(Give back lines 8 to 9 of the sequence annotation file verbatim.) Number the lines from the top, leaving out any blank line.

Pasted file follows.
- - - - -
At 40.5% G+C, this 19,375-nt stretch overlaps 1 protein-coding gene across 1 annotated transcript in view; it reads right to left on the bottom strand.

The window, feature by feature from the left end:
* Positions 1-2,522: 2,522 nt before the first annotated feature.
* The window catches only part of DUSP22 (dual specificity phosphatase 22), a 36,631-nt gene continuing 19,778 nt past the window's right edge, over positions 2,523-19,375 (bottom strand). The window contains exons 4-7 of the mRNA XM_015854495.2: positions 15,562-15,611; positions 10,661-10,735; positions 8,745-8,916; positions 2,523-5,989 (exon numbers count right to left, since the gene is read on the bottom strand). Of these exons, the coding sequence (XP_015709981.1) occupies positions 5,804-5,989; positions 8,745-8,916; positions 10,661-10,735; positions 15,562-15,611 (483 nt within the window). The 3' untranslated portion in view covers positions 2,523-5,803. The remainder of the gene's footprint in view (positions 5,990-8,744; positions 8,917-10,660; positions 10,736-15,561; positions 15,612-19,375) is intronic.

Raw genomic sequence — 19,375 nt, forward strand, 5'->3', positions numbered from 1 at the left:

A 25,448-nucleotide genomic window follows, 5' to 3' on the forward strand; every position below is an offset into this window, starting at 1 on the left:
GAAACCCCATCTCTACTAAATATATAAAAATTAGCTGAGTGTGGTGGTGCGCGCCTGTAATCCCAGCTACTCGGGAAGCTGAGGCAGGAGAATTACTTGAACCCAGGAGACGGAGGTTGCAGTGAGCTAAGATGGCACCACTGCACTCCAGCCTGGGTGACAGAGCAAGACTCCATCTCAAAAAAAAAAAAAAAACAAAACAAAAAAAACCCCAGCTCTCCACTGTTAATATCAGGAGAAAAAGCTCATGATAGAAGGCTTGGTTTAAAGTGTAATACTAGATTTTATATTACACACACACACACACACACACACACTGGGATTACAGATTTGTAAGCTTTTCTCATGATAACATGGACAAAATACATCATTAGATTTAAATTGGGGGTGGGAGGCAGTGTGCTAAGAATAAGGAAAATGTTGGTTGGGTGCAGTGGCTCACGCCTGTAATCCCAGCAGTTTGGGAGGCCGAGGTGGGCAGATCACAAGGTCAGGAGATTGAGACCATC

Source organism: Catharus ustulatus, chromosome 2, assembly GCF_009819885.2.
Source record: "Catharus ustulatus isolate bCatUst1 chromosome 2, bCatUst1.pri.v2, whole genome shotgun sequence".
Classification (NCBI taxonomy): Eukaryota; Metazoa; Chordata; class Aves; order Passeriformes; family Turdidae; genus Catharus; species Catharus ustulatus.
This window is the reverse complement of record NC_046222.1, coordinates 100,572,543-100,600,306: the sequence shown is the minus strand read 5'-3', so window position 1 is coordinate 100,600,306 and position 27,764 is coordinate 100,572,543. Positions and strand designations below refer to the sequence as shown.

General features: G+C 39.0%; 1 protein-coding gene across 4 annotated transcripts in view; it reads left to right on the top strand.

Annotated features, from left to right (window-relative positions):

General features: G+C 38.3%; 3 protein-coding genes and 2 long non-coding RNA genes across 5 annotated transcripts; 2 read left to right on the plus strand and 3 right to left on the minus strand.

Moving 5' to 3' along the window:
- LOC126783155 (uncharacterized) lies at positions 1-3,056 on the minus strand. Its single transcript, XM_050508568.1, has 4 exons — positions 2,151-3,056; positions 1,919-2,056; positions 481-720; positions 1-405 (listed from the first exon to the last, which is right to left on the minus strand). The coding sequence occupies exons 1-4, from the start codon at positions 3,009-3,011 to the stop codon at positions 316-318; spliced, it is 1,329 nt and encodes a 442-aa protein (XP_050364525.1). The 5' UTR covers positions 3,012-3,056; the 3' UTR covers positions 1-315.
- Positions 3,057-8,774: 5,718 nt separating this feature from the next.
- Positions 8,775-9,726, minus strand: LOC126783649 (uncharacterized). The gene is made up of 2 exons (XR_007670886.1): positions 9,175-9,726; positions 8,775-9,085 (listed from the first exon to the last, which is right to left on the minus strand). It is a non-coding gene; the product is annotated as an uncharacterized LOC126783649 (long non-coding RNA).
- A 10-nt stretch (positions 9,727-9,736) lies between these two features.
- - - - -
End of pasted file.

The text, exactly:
Source organism: Catharus ustulatus, chromosome 2, assembly GCF_009819885.2.
Source record: "Catharus ustulatus isolate bCatUst1 chromosome 2, bCatUst1.pri.v2, whole genome shotgun sequence".